The summer of 2012 is set to go down as one of the driest and worst years for US farmers, but it's proving to be an excellent season for fruit science, especially at the University of Arizona, Tucson. In June we saw the sequencing of the tomato genome (technically a fruit), which was a breakthrough in genetics research. The Arizona Genomics Institute has now cracked another complex code: the genome of the banana.
Bananas are the most-consumed fruit in the world. The average person in the United States eats twenty-eight pounds of bananas every year. That averages to 112 bananas a year, per person. To meet this demand, the international banana trade is valued at $5 billion annually.
In order to maintain the banana market, it is crucial that the bananas not fall victim to the various diseases and pests that abound in their tropical natural habitat or may be encountered on the long voyage from Central and South America. One way to protect them is with the use of sprays and chemicals. An alternate approach is to modify their genes so that they are more resistant to such attacks.
At the Arizona Genomics Institute, the entire genome of the banana has now been sequenced, and results of that work have been published recently in the journal Nature. The revelation of the secrets of the starchy fruit's 520 million base pairs will assist greatly in the development of improved varieties of bananas, such as those that are more robust and less susceptible to insects, rot and spoilage. Beyond such longterm practical applications, access to the entire genome allows geneticists to track the evolutionary progress of the banana, as well as compare the genome to other members of the plant kingdom.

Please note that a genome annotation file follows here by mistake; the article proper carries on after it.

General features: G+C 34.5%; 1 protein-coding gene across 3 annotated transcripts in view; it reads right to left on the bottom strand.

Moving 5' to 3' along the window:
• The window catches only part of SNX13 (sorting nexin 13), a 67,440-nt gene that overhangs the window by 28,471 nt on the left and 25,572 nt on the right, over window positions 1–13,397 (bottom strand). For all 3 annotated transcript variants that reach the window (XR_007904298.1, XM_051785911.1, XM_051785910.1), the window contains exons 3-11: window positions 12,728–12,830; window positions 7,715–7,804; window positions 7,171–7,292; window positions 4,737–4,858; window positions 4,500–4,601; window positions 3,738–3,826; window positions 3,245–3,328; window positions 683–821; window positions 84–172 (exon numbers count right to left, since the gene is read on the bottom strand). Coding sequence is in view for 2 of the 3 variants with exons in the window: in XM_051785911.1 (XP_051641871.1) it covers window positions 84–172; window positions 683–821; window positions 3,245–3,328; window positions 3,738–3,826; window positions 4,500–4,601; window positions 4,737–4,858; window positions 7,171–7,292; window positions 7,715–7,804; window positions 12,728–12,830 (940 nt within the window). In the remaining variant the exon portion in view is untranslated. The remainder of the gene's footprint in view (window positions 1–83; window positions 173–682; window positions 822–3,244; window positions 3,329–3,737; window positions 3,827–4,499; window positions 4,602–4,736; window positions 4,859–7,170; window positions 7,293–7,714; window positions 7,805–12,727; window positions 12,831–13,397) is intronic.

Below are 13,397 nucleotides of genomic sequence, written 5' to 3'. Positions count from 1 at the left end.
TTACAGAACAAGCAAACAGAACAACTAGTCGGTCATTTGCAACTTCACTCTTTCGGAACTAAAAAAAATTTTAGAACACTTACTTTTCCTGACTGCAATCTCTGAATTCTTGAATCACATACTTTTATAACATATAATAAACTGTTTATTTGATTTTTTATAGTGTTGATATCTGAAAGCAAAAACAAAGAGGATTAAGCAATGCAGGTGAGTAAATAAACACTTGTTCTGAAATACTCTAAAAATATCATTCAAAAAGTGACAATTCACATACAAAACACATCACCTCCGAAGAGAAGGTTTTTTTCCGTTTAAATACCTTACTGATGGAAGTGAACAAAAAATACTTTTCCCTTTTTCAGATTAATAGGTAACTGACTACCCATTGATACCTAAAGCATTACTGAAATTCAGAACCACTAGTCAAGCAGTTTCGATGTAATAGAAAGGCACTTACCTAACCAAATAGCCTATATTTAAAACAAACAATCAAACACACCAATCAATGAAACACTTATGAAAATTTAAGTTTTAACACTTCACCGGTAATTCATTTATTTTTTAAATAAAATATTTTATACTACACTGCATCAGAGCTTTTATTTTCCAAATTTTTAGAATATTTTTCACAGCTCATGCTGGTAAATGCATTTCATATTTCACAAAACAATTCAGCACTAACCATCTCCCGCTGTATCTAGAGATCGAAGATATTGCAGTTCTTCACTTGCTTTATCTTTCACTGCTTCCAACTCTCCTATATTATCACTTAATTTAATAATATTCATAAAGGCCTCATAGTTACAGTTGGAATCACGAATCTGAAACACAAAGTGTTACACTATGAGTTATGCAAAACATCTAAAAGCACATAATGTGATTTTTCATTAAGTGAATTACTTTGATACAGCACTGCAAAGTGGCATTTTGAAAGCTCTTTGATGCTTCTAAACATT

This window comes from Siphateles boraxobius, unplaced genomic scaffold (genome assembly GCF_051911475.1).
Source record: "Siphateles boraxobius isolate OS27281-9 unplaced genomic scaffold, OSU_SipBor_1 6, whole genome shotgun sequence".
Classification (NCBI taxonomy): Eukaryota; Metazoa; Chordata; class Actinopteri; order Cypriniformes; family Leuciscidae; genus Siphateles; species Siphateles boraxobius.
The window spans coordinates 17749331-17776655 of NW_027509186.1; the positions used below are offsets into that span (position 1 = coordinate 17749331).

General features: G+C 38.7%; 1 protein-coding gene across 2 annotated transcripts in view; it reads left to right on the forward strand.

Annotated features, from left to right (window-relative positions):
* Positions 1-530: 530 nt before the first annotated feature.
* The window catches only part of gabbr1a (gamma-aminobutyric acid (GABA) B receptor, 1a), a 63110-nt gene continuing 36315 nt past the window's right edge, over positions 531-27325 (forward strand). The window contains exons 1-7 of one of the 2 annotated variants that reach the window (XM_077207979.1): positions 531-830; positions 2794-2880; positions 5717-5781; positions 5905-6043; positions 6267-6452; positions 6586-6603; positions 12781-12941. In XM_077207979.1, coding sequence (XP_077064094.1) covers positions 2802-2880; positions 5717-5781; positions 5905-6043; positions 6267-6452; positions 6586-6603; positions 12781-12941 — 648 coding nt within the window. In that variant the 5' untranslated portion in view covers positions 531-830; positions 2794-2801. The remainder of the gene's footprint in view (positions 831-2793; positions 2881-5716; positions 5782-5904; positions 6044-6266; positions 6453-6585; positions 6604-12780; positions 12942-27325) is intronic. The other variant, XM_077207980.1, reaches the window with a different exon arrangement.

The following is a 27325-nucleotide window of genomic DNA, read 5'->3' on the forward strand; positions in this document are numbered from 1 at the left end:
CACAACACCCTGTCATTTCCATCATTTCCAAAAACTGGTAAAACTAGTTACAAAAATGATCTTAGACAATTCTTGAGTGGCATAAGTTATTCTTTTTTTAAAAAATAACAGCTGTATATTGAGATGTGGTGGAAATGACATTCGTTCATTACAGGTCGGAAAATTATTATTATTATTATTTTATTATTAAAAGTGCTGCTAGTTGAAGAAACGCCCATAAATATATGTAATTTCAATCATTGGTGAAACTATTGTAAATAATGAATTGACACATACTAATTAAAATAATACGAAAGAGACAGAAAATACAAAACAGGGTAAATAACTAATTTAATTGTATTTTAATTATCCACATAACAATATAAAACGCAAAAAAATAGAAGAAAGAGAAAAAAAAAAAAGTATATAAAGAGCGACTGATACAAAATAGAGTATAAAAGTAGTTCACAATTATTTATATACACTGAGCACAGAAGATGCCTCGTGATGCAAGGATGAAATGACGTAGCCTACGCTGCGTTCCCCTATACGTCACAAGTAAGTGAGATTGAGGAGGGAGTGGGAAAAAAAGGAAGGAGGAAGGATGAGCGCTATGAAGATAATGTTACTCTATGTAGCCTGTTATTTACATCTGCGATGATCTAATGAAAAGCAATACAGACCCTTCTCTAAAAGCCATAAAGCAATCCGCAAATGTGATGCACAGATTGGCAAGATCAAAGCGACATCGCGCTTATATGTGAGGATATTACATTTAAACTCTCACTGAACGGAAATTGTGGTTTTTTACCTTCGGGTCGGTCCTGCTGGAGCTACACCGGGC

Eric Lyons, an assistant professor at the University of Arizona School of Plant Sciences, has developed a computer system to make such comparisons easier. CoGe (short for Comparative Genetics) is a database that holds nearly 20,000 genomes from over 15,000 organisms. CoGe also provides genomics researchers with the tools necessary to compare and analyze genomes. According to Lyon, as quoted in a UA article:
“The number of genomes has exploded. The whole reason I designed the system was that we needed ways to compare genomes quickly. However, we also needed to easily manage those data, because no matter where we are today, tomorrow we'll have a new version of our favorite genome and 10 more to which to compare it.”
Lyon's research is part of the work of the iPlant Collaborative within the Bio5 Institute at UA; iPlant is supported by a $50M grant from the NSF's Plant Cyberinfrastructure Program.
The completed banana genome is wonderful news for both evolutionary geneticists and people who love banana splits.
On November 8th, 2012, the University of Arizona will be home to Biotechnology Calendar, Inc's 10th Annual Tucson BioResearch Product Faire™ event. This professional tradeshow is a great opportunity for both academic researchers and lab suppliers looking to network in the life science marketplace. Biotechnology Calendar, Inc. is a full-service science research marketing and events-planning company that runs trade shows at many of the top research universities across the nation. To find a show in your territory, please see our 2012 schedule. (2013 will be available very soon!)
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